Management Musings

Goats or Landscapes?

I am not a regular coffee drinker, but when I do indulge, it’s almost always an espresso (sometimes macchiato). While waiting in line recently at a local café, I was struck by the sheer number of choices in coffee—not to mention the other beverages, food items, and brewing kits in and around the counter. I can see how someone could walk in wanting a single-shot espresso and instead be distracted by the 16-ounce lemonade; smoked bacon, egg, and cheese sandwich; and travel mugs. The wide variety of coffee selections is indicative of the plethora of choices that we are encumbered with on a fairly regular basis. Consider the number of decisions that one makes in a given day, week, month, and year—from the trivial to the significant (or what is ostensibly inconsequential or meaningful). Perhaps now more than ever, there are a vast number of selections available, a wide range of choices to make. Many of these considerations are routine and mundane relative to the more weighty decisions a court administrator will ponder while managing a courthouse. But the basic problem is the same—the broad set of options that must be decided upon can be extraordinary and, at times, overwhelming.

According to one study noted by Bridget Janicki in her article “The Art of Choosing: How to Navigate a Sea of Possibilities,” a typical executive makes up to 139 decisions a week—half will take nine minutes or less; 12 percent an hour or more. An administrator’s leadership is evaluated on the basis of her decisions, so—unlike choosing between Arabica and Robusta—the choices she makes in the workplace can have serious repercussions. In light of the potential conflicts and the demands on the administrator’s time, is there any secret formula in filtering (no pun intended) out her choices? Interestingly, how she sets priorities is what will come to define her success both personally and professionally. In her book The Art of Choosing, Sheena Iyengar recommends leaders categorize pending decisions along relative priority. Those decisions and accompanying choices that fall outside a given threshold of import should be delegated. Navigating the breadth of choices is, therefore, guided by what the administrator decides is a priority, however specific it may be to her.


“Knock knock.”

I looked up from my desk to see that it was Toni, “Hi Toni. Come on in—you were running a little late, so I figured I’d keep working until you got here.”

“Actually, I got here about 10 minutes ago,” she replied. “But I told Chatnam at the front desk not to bother you. I picked us a couple of bowls of poke—tuna for you, salmon for me,” she replied. A traditional, sushi-grade fish salad served over rice and seasoned with pickled cucumbers, sesame oil, yuzu, and furikake, poke is a light, but savory dish for those who indulge (or care to experiment) in eating raw fish. Toni was always the exploratory type, especially when it came to dining. She would often say, “The simplest adventure we should all pursue is in trying new foods.” She considered food an important aspect of life that fostered one’s experiences and character by helping you become better acquainted with the culture of others. But while she would try just about any type of cuisine, she was a pescatarian at heart and convinced me to try this dish after trying it on vacation in Kauai. She even convinced a local Japanese establishment to serve it on a temporary basis. That was three years ago.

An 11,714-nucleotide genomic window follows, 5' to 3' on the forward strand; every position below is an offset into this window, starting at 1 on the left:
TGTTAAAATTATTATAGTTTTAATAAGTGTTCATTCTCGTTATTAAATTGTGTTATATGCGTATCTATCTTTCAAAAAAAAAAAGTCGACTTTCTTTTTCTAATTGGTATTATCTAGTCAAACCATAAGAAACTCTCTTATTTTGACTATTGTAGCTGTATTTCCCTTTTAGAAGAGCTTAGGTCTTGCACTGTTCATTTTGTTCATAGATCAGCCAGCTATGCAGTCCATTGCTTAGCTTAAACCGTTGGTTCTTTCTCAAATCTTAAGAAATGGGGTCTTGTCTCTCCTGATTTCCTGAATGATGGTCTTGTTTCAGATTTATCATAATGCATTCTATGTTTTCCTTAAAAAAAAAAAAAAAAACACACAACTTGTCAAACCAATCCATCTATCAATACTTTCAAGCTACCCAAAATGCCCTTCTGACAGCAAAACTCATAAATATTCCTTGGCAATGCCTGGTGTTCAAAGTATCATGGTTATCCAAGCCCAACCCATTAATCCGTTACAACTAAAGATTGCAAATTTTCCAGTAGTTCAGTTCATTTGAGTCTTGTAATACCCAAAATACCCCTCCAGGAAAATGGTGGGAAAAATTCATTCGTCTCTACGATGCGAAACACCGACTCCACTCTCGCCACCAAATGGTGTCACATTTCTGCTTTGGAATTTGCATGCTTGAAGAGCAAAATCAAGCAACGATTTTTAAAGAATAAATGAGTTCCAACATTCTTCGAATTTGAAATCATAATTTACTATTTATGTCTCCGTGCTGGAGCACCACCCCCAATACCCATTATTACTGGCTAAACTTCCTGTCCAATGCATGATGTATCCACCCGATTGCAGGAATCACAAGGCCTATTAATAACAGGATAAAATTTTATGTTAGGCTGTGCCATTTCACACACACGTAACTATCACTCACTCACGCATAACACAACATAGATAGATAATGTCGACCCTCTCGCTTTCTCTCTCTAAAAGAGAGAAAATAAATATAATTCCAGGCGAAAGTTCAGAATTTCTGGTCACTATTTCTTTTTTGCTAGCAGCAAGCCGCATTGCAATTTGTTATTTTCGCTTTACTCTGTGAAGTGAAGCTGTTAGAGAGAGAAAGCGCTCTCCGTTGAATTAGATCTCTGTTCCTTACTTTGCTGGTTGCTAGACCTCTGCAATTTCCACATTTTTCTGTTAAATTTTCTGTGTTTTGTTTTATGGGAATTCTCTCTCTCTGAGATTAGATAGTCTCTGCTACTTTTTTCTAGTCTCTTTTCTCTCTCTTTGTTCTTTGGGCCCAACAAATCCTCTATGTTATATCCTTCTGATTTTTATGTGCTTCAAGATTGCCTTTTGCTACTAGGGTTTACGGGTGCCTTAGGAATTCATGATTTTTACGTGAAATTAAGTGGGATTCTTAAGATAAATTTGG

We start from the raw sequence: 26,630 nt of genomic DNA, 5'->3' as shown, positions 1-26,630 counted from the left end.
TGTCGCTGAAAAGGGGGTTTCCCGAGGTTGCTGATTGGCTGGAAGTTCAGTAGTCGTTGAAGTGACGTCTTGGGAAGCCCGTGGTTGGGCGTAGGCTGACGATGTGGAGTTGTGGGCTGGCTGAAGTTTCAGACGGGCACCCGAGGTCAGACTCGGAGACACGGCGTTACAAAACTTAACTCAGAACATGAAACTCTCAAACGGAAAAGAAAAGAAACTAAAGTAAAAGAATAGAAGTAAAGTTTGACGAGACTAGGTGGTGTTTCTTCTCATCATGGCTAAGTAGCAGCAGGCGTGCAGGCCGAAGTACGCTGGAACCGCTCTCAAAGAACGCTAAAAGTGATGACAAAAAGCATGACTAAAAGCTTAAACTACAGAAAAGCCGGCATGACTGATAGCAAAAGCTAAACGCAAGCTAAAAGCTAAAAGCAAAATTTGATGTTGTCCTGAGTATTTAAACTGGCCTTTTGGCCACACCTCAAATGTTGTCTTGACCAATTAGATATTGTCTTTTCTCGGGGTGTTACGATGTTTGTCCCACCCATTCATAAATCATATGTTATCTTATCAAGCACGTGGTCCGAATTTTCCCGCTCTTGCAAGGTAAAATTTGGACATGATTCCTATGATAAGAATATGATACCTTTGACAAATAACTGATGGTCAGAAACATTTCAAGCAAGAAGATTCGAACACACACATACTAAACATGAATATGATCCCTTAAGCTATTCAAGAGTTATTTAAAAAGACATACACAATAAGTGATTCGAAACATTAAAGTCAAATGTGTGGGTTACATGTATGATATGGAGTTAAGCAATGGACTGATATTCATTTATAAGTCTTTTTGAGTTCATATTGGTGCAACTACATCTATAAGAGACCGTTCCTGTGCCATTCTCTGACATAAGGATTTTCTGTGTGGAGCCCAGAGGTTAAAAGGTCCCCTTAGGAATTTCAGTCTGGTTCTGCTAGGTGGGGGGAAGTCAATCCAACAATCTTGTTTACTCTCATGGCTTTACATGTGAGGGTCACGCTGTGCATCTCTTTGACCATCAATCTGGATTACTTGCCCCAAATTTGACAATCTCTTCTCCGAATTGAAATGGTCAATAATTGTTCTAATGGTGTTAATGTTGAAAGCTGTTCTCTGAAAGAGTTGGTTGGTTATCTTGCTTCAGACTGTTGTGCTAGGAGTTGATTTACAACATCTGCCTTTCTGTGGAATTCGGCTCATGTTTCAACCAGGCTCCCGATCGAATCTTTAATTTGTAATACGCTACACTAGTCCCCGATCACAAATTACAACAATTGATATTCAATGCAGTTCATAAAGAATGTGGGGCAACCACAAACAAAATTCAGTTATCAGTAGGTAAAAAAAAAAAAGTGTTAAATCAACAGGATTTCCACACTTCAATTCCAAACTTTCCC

“I hope you got me white rice,” I said.

“Yes,” she said. “Even though brown is the healthier option, I ordered you the white.”

“Thank you—and don’t worry, there’s enough healthiness in the meal to make up for the difference,” I joked.

We made our way into the conference room, where folks in the office often ate their lunches. While Toni removed the menu stapled to the bag and unwrapped the wooden chopsticks, I was over by the coffee machine and water cooler looking through the assorted tea bags arranged as though in a card catalog in an open wooden box. “We’re running low on tea options. Looks like we have chamomile, mint, and orange pekoe. I’m going with orange pekoe—how about you?” I asked.

“Orange pekoe it is.”

As we got settled and began eating, Toni asked, “So what were you working on when I came knocking?”

“Nothing in particular—I was just reviewing my calendar because I have a few conflicts next week and I haven’t decided on what to do yet.”

“What are the conflicts?” she asked.

“I have a task-force committee, a speedy-trial subcommittee, and a teleconference meeting that are overlapping on Wednesday. They are distinct groups with different folks represented so it only poses a conflict for me. I also have to be at two places at the same time on Thursday.”

“I’d pay money to see that,” Toni teased.

“Yeah—the problem is that if I choose to attend one over the other and make arrangements to have our office represented by another person, I won’t be able to be directly involved from that point forward.”

“Why’s that?”

“Well, one group is meeting to begin interviewing candidates for the new supervisor position we created for the domestic violence unit—so as a matter of fairness you can’t come in midstream once that process starts. The other group will be surveying the layout of the jail annex before they demo it. Special arrangements were made to relocate the inmates that would ordinarily be in the space to another facility so that we could walk each cell block and corridor. The discussions that will follow will be based on having had the visual walk-through.”

“Hmm. I see the problem, but it’s really not an issue once you think through the priorities.”

“That’s part of the problem—all of it is a priority.”

“Are you, and when I say you, I mean are you obligated to be there in person or can you assign a responsible person to be there as a representative?” Toni asked. “I don’t imagine that the chief judge would purposely appoint you to something that has the conflict you’ve described.”

“No—she’s very flexible in allowing me to pick and choose these kinds of obligations.”

“Let me think about it for a minute,” Toni said as she sat in silence for a few moments and picked at a bite size portion of salmon. After taking a sip of her orange pekoe tea, she said, “I’ll need more information on your Wednesday conflicts, but go with the jail walk-through on Thursday.”

“But getting the right person to supervise the domestic violence unit is also very important.”

“Okay. Then do that instead,” Toni remarked.